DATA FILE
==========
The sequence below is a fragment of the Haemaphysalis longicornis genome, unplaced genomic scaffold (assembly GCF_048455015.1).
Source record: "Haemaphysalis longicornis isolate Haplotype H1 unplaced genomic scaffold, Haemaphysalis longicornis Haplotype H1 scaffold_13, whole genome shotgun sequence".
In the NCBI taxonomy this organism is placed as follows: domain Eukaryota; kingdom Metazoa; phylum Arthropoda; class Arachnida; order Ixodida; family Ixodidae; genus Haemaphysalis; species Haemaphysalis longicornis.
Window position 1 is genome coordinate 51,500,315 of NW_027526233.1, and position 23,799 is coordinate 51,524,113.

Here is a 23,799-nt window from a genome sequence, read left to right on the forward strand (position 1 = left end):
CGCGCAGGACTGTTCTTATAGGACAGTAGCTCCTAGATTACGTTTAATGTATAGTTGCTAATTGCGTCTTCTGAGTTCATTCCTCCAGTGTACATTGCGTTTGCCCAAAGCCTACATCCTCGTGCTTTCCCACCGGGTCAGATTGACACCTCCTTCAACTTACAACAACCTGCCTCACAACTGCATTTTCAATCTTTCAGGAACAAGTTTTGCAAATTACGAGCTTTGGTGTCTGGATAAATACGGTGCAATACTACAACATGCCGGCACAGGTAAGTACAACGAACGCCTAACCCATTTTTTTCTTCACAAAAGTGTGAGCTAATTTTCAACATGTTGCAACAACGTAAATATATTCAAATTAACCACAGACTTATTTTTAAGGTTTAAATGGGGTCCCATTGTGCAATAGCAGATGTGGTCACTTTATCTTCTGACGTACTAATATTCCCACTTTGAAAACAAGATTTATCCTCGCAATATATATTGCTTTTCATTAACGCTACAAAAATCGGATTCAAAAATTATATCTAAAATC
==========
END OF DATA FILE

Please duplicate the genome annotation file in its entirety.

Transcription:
The sequence below is a fragment of the Haemaphysalis longicornis genome, unplaced genomic scaffold (assembly GCF_048455015.1).
Source record: "Haemaphysalis longicornis isolate Haplotype H1 unplaced genomic scaffold, Haemaphysalis longicornis Haplotype H1 scaffold_13, whole genome shotgun sequence".
In the NCBI taxonomy this organism is placed as follows: domain Eukaryota; kingdom Metazoa; phylum Arthropoda; class Arachnida; order Ixodida; family Ixodidae; genus Haemaphysalis; species Haemaphysalis longicornis.
Window position 1 is genome coordinate 51,500,315 of NW_027526233.1, and position 23,799 is coordinate 51,524,113.

Here is a 23,799-nt window from a genome sequence, read left to right on the forward strand (position 1 = left end):
CGCGCAGGACTGTTCTTATAGGACAGTAGCTCCTAGATTACGTTTAATGTATAGTTGCTAATTGCGTCTTCTGAGTTCATTCCTCCAGTGTACATTGCGTTTGCCCAAAGCCTACATCCTCGTGCTTTCCCACCGGGTCAGATTGACACCTCCTTCAACTTACAACAACCTGCCTCACAACTGCATTTTCAATCTTTCAGGAACAAGTTTTGCAAATTACGAGCTTTGGTGTCTGGATAAATACGGTGCAATACTACAACATGCCGGCACAGGTAAGTACAACGAACGCCTAACCCATTTTTTTCTTCACAAAAGTGTGAGCTAATTTTCAACATGTTGCAACAACGTAAATATATTCAAATTAACCACAGACTTATTTTTAAGGTTTAAATGGGGTCCCATTGTGCAATAGCAGATGTGGTCACTTTATCTTCTGACGTACTAATATTCCCACTTTGAAAACAAGATTTATCCTCGCAATATATATTGCTTTTCATTAACGCTACAAAAATCGGATTCAAAAATTATATCTAAAATC